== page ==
Lantern and Light International Children’s Film Festival returning to Belgrave in September

Festival Director Rainsford Towner outside the Cameo Cinema in Belgrave. Picture: PARKER MCKENZIE

By Parker McKenzie

With a record 200 entries from 18 different countries, the Lantern and Light International Children’s Film Festival continues to highlight the cinematic works of young people on the big screen.

Ahead of the festival being held from Friday 16 to Sunday 18 September at Cameo Cinemas, festival director Rainsford Towner and 2022 judge Emmanuelle Mattana spoke to the Star Mail about the power of young people telling their stories through the film.

Rainsford said this year’s festival would be humble in ambition despite the huge number of entries from people aged six to 18.

“We’re running a full day of sessions featuring exciting films from all around the world,” he said.

“Short films made by young people and through the Golden Flame Award, professional filmmakers making films for young people.”

The festival features categories of entries: The best of film in schools, the Baba Desi Animation Feast and award for international young filmmakers and the Golden Flame award for professional filmmakers giving young people a voice that is inspirational and inclusive.

Emmanuelle said she was asked to be a judge at the festival after winning an award at the 2021 Film Festival after entering their short film The Odyssey.

“It was a really wonderful opportunity just to meet with young filmmakers and to get the film in front of a young audience,” she said.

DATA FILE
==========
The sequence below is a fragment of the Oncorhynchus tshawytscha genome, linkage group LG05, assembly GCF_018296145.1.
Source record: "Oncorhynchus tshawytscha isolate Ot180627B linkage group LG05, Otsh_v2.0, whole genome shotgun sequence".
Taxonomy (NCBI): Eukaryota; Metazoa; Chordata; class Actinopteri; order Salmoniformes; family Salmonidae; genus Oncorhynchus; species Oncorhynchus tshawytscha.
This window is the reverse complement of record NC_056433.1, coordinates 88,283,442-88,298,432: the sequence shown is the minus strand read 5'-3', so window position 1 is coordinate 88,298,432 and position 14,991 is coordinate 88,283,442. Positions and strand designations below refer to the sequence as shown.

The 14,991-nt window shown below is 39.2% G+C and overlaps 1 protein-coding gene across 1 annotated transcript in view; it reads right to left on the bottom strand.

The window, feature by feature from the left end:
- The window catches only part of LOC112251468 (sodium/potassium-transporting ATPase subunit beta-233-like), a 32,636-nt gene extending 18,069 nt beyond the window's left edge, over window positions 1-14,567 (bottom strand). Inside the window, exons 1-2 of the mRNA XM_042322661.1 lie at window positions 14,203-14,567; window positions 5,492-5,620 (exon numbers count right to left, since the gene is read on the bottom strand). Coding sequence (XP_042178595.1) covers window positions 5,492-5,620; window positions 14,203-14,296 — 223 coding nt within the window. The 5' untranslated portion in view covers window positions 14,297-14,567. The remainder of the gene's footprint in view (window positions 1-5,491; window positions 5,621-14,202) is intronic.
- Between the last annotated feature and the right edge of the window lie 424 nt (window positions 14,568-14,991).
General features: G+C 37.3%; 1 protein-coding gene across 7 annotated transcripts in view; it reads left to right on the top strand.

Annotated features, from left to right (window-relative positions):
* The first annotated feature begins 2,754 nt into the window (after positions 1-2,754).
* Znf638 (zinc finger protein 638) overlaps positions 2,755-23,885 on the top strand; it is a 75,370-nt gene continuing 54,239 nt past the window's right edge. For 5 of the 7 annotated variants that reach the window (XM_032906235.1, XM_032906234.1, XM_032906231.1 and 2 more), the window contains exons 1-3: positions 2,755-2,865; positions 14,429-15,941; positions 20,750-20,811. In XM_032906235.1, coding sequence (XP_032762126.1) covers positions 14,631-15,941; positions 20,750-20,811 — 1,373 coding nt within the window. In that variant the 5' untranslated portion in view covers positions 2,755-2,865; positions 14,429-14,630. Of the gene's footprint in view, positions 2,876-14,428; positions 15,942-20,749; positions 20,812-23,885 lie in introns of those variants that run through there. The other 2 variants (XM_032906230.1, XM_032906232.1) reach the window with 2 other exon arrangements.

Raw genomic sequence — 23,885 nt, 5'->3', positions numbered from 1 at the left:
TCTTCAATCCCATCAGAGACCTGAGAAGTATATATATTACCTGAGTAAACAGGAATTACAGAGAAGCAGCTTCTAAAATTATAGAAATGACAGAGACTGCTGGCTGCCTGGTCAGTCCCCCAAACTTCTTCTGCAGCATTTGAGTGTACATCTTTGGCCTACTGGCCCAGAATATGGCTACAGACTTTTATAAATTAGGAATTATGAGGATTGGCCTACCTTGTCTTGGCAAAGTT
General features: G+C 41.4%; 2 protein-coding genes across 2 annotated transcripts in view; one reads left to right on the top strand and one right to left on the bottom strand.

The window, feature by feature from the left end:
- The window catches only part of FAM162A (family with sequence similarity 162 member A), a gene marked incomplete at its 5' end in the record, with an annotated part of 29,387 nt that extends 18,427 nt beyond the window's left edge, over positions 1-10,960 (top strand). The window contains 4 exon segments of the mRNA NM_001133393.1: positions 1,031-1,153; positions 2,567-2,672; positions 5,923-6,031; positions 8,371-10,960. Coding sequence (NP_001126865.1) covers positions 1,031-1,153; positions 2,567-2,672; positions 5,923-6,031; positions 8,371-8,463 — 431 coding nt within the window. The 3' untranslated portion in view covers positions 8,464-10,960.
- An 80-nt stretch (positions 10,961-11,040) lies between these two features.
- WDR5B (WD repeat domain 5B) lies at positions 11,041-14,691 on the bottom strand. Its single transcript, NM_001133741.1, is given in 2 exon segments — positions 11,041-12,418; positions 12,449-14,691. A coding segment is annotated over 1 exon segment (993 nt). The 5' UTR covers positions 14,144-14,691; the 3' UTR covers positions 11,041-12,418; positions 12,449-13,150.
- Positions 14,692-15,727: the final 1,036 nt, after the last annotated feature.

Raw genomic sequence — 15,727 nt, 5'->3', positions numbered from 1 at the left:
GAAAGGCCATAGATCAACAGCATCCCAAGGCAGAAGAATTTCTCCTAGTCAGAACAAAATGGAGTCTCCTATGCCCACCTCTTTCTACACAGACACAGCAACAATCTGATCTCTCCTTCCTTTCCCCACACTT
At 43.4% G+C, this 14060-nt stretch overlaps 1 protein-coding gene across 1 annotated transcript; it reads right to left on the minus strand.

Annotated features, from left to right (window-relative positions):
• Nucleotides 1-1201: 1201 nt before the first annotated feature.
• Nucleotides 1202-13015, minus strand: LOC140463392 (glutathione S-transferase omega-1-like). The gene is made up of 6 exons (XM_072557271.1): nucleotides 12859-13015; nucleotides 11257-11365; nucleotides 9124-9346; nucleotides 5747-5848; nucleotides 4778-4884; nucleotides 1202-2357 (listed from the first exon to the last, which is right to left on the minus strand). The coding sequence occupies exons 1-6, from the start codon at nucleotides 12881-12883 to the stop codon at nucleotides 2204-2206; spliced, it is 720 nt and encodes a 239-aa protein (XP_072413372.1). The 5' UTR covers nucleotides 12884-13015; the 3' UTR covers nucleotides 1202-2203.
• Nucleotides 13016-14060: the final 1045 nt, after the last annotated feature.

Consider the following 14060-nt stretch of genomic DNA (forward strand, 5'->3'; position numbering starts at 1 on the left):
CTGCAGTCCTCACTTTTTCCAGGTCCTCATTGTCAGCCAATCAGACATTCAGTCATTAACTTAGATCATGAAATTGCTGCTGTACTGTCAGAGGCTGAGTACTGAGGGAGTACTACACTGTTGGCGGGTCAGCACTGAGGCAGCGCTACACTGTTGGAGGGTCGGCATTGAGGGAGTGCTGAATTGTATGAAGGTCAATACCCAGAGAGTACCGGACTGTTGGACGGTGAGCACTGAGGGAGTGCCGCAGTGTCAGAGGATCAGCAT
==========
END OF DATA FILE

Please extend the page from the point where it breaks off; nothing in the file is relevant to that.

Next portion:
“The vibe of the festival is very much about celebrating young people’s achievements and their artistry, it was really awesome to get an opportunity to show the film and to have such a warm reception.”

The festival, which started in 2019, is an event hosted by the not-for-profit organization Ranges Academy of Performing Arts. Entries into the festival are up to 15 minutes long including titles and credits, with films in non-English languages also accepted as long as they have subtitles.

Emmanuelle said seeing the film on the big screen with an audience was a special moment.

“Because of Covid, it was one of the first times we got to see it on a screen. Many of the screenings we had planned beforehand ended up being switched online,” she said.

“It’s a comedy, so just seeing people laugh or smile and be touched by the film is always such a gift.”

Entries into the festival have come from local filmmakers as well as young people from the United States, South Korea, Netherlands, Iran, India, Brasil, Poland, Czech Republic and Taiwan to name a few.

Towner said the festival is an initiative allowing young people to focus on the film they want to make.

“They’re going to have the great opportunity of seeing their film on the big screen, the same screens that they see Marvel or Hollywood films,” he said.

“Become interested in the young people in your community, and in what they want to talk about because they’re saying what they want to talk about in their films.”

On Saturday 17 September the awards for each category will be handed out, with the Best of Film in Schools award at 11am, the Baba Desi Animation Feast and Award at 1pm, best performance, new wave, best documentary and producers choice awards at 3pm before the Golden Flame Award at 5pm.

For more information on the Lantern and Light International Film Festival, visit